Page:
New Defender's Study Bible Notes
36:1 generations of Esau. This toledoth of Esau was probably acquired by Jacob when he and Esau came together for their father’s burial. He appended it to his own toledoth just before he affixed his closing signature at Genesis 37:2.
36:3 sister of Nebajoth. The names of Esau’s wives here seem to conflict with those at Genesis 26:34 and Genesis 28:9. However, it was not uncommon for a person to be known by one name early in life and another later in life (e.g., Abram: Abraham, Sarai: Sarah, Jacob: Israel). Possibly women were called by new names after marriage. Therefore, probably Adah, Aholibamah and Bashemath (in this record) were the same women as Bashemath and Judith (in Genesis 26:34) and Mahalath (in Genesis 28:9), respectively. Another explanation may be that Esau actually had six wives. A final possibility is that the names in one case are those in the native tongues of the women, and in the other case are their Hebrew names.
36:15 dukes. These “dukes,” or chieftains, had all risen to prominence by the time of Isaac’s death. Since Esau had married forty years before Jacob did, he had one more generation of descendants than Jacob. Fourteen such dukes are listed in Genesis 36:15-19.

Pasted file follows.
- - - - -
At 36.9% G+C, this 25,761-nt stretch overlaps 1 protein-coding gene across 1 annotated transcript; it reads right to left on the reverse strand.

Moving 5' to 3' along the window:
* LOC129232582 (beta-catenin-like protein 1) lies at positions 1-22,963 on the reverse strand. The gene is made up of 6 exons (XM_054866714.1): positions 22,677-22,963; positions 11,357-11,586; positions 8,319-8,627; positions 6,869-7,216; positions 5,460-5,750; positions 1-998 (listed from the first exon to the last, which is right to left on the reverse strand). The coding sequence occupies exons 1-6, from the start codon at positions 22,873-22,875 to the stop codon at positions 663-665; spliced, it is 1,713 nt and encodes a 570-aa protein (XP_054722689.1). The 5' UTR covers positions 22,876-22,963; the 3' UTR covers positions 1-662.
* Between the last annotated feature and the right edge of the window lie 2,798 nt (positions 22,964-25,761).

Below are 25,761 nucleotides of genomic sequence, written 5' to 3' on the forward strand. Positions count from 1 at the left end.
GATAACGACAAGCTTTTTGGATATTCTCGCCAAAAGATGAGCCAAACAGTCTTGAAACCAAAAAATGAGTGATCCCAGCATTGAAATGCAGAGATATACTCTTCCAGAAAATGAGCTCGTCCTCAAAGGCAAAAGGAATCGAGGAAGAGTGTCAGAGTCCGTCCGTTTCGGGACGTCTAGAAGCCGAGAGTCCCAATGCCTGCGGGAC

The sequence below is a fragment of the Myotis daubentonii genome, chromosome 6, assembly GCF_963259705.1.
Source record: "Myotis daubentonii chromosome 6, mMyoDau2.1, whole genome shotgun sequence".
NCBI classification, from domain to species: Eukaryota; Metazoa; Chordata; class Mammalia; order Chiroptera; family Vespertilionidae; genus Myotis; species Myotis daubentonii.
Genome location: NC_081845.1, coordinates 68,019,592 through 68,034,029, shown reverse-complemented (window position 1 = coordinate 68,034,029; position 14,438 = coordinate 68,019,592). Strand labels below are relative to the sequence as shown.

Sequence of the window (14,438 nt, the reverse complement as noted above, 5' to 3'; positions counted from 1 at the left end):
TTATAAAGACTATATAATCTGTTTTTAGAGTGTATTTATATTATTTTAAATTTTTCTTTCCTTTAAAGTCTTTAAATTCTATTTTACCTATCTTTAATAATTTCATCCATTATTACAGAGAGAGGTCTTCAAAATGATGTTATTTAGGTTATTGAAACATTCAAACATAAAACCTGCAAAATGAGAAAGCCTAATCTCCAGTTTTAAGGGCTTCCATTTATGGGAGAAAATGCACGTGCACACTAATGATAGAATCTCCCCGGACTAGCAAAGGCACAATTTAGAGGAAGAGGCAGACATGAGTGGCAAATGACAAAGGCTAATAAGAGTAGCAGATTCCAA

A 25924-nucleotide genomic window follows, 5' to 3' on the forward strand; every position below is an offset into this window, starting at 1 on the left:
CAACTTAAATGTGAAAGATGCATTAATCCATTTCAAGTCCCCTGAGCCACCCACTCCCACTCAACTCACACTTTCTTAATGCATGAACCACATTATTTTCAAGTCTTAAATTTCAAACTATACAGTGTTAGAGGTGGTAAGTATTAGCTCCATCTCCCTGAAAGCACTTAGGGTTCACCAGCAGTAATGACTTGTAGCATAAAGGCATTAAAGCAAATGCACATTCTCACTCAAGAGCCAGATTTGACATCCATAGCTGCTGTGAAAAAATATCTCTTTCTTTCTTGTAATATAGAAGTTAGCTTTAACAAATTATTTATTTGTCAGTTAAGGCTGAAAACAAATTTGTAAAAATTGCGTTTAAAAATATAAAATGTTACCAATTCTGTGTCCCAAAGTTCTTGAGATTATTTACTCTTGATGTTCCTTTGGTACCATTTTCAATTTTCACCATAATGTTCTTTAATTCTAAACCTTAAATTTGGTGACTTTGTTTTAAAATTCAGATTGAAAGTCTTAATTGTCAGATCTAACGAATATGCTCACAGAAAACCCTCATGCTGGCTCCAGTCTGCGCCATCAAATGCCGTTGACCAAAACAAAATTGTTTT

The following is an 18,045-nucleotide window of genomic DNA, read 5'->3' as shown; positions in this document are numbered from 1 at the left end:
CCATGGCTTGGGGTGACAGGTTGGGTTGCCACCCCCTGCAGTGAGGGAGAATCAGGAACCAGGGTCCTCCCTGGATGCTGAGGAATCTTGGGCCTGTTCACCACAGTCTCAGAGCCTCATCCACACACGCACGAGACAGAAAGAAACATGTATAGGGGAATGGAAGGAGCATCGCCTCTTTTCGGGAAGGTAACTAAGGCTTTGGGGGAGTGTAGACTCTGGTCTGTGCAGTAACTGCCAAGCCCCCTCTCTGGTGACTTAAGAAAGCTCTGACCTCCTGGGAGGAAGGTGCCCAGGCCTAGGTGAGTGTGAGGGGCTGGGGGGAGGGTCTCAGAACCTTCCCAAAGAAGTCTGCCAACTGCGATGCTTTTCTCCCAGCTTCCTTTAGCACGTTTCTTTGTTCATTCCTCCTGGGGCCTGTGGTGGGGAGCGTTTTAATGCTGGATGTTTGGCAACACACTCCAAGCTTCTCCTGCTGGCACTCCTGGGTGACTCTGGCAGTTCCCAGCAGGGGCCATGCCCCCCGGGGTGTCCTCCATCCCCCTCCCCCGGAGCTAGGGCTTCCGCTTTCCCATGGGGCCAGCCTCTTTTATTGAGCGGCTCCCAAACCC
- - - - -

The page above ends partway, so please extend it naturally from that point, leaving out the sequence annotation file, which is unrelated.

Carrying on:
36:20 sons of Seir. The Mount Seir region, later known as Edom (meaning “red,” another name for Esau), was originally settled by Horites, or Hurricans. The descendants of Esau had partially conquered these settlers by this time.
36:31 the land of Edom. The rest of Genesis 36 seems to have been inserted by Moses, at the time of the exodus, since he knew the Israelites would be encountering the Edomites when they left the wilderness. Moses knew that the Israelites would eventually have a king (Deuteronomy 17:14-20), even though they still did not have one in his day.